Kyle’s Iraq Deployment Journal: 14th Entry
Kyle decided before he left for Iraq in December of 2006, that he would keep a journal of everything that was going on. That didn’t happen, as he was OBA (Overcome By Activity). However, he did manage to keep it up all throughout, here and there, whether he wrote something every other day or once a month. His journal was for his time there, events, work, emotions, everything; in order to share it for future generations to come, and now for you, our loyal listeners:
Entry #14 of 17:
23 May 07
So yeah, there's not much to write about, every day seems to be an exact duplicate of that day prior. The good news is that my replacement may be getting out here as soon as the end of this week. That way I can go back to Balad for the remainder of my time here. I like to call it a "decompression period". The amenities there, compared to here make it look like a vacation. 12 hour days, 6 people to a trailer, working showers... can't really go wrong. Speaking of which, the generators overheated today, shutting off all the power to the tents, and, in turn, the air conditioning. To put it into perspective, it was 117 degrees outside. When I walked into the tent, it was noticeably much hotter. Good times. I should try to go to sleep now, with the air conditioning out, I have a feeling that tonight will be a series of short naps, no real rest involved.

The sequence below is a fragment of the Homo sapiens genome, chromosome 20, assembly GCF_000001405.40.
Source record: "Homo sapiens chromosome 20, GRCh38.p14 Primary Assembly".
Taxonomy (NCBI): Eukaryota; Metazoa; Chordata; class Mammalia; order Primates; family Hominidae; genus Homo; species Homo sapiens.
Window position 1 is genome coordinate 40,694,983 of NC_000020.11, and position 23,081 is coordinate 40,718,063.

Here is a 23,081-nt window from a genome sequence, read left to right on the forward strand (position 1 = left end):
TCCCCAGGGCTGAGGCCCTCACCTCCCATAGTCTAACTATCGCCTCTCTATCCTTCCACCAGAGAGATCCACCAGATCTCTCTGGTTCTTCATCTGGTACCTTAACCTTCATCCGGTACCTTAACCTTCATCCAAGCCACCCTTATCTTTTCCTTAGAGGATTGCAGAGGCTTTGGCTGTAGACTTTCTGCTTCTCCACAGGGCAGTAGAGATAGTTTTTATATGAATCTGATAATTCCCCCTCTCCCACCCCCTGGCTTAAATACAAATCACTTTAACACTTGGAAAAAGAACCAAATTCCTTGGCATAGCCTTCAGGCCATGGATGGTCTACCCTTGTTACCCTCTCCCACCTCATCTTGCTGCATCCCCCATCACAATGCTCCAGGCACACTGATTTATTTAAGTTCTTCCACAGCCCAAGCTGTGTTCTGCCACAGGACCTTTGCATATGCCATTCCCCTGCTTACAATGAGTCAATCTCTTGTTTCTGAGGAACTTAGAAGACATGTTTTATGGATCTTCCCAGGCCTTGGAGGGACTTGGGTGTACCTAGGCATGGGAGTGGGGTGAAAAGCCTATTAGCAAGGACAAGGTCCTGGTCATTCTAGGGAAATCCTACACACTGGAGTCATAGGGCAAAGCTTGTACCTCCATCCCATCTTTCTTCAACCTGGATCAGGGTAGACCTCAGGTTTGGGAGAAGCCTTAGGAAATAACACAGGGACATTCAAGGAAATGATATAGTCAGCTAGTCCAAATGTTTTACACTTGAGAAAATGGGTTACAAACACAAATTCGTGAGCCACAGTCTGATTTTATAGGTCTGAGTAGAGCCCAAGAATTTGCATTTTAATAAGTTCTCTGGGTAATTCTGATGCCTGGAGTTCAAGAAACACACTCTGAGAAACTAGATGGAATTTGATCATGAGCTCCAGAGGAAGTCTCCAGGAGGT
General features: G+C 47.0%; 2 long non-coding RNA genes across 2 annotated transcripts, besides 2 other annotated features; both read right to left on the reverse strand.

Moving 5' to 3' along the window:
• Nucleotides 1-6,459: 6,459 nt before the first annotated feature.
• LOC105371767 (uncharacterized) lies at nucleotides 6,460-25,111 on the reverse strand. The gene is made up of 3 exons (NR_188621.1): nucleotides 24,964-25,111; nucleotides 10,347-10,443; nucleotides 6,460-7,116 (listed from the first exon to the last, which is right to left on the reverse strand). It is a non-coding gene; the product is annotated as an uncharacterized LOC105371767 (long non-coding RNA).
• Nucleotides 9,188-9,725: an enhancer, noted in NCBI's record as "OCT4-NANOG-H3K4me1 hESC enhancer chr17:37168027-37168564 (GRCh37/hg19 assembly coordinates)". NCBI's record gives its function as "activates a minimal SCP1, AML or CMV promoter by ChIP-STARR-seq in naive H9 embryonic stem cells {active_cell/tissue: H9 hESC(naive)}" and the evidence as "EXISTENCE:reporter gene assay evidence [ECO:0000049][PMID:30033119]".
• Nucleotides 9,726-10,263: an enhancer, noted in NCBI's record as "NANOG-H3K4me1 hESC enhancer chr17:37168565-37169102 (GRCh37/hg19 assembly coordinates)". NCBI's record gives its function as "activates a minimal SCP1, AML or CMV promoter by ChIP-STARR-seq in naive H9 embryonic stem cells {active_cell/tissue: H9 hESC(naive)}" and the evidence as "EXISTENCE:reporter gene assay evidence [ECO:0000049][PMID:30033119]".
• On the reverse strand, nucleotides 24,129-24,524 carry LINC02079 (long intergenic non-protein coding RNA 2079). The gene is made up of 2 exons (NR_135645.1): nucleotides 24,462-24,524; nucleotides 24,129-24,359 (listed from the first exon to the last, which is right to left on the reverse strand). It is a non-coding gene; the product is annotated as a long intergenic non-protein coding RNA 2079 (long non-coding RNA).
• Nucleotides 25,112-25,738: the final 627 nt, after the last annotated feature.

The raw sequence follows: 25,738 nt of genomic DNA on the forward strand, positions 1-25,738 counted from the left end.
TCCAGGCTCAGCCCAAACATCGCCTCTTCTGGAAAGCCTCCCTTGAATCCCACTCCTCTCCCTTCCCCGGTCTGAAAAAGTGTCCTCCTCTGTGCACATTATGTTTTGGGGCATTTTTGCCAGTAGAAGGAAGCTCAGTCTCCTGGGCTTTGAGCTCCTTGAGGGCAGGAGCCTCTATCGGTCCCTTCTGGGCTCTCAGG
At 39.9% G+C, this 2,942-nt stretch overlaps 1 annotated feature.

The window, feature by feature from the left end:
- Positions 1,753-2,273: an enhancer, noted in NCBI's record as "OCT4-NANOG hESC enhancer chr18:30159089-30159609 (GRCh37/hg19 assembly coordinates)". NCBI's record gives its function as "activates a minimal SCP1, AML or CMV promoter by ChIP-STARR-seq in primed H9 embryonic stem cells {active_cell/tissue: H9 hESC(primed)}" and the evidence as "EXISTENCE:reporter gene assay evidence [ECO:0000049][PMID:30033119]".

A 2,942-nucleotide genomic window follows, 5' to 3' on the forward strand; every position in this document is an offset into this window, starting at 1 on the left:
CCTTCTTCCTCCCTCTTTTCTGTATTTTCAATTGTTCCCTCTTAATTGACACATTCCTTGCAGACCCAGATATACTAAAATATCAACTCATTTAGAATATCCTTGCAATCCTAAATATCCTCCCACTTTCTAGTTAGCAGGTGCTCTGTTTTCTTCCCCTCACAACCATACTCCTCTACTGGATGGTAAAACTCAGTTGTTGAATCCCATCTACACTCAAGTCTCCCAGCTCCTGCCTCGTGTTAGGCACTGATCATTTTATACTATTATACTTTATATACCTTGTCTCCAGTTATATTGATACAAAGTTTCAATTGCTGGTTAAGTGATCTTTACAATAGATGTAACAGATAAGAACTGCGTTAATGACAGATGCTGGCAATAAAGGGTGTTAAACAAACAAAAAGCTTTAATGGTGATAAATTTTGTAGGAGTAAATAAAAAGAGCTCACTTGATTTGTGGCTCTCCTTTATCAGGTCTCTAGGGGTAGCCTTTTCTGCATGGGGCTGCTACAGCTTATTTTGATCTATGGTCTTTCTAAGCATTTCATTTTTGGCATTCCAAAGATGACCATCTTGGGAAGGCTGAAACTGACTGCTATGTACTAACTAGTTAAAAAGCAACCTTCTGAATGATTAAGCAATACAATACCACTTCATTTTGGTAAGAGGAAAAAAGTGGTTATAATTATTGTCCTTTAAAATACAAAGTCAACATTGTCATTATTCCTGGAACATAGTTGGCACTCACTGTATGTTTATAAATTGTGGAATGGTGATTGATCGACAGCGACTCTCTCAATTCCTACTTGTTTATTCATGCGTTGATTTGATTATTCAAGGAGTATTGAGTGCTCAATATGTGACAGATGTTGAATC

From Kyle, today:
Don't mess with my sleep! You can shoot at me and try to blow me up all you like, but just don't mess with my sleep! One of my top 3 amenities that I appreciate most is air conditioning. To this day, I can't sleep in a room that has stagnant air, or not cooler than 75 degrees. Balad was a pretty decent base, but I'll let you discover for yourself exactly what I felt about it in the next entry or two."
This is the 14th of a 17-part series, that will cover my entire journal, from my deployment to Iraq from December 2006 – July 2007. Check in next week for the next installment, when I get relocated, and an update on my replacement situation.
CLICK HERE to see last week’s installment of this 17-part series.